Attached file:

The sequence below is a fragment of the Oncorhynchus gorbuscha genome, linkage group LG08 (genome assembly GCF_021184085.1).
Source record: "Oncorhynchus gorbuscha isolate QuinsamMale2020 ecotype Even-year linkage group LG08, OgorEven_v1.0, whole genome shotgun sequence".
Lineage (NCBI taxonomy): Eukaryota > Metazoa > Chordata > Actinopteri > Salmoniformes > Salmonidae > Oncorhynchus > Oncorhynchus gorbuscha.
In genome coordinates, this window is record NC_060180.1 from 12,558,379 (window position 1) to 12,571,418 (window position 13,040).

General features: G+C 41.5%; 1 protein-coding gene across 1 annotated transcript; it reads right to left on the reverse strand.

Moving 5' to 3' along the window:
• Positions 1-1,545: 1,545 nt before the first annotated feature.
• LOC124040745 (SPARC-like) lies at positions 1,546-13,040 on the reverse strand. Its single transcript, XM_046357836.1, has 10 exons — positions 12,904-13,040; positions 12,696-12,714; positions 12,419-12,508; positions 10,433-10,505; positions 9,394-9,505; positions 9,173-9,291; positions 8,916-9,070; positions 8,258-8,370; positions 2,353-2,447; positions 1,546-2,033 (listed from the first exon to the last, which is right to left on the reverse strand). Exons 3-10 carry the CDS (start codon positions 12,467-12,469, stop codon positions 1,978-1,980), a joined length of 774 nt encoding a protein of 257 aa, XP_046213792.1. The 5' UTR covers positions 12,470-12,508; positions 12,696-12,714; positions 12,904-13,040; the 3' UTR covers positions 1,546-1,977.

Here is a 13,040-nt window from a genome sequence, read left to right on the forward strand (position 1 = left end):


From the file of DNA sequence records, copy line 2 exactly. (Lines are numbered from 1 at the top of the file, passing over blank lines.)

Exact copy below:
Source record: "Oncorhynchus gorbuscha isolate QuinsamMale2020 ecotype Even-year linkage group LG08, OgorEven_v1.0, whole genome shotgun sequence".